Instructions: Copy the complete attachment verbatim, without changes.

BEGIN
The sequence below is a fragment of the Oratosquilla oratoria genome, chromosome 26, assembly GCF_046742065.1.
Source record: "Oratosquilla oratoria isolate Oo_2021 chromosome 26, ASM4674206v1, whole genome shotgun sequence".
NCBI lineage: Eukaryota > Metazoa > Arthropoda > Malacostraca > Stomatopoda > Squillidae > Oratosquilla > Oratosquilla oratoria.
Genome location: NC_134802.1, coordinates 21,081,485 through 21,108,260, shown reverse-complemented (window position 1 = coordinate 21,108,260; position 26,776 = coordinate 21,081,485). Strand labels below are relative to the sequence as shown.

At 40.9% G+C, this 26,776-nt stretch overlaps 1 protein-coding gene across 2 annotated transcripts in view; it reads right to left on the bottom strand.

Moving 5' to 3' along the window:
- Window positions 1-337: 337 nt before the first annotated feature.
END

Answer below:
The sequence below is a fragment of the Oratosquilla oratoria genome, chromosome 26, assembly GCF_046742065.1.
Source record: "Oratosquilla oratoria isolate Oo_2021 chromosome 26, ASM4674206v1, whole genome shotgun sequence".
NCBI lineage: Eukaryota > Metazoa > Arthropoda > Malacostraca > Stomatopoda > Squillidae > Oratosquilla > Oratosquilla oratoria.
Genome location: NC_134802.1, coordinates 21,081,485 through 21,108,260, shown reverse-complemented (window position 1 = coordinate 21,108,260; position 26,776 = coordinate 21,081,485). Strand labels below are relative to the sequence as shown.

At 40.9% G+C, this 26,776-nt stretch overlaps 1 protein-coding gene across 2 annotated transcripts in view; it reads right to left on the bottom strand.

Moving 5' to 3' along the window:
- Window positions 1-337: 337 nt before the first annotated feature.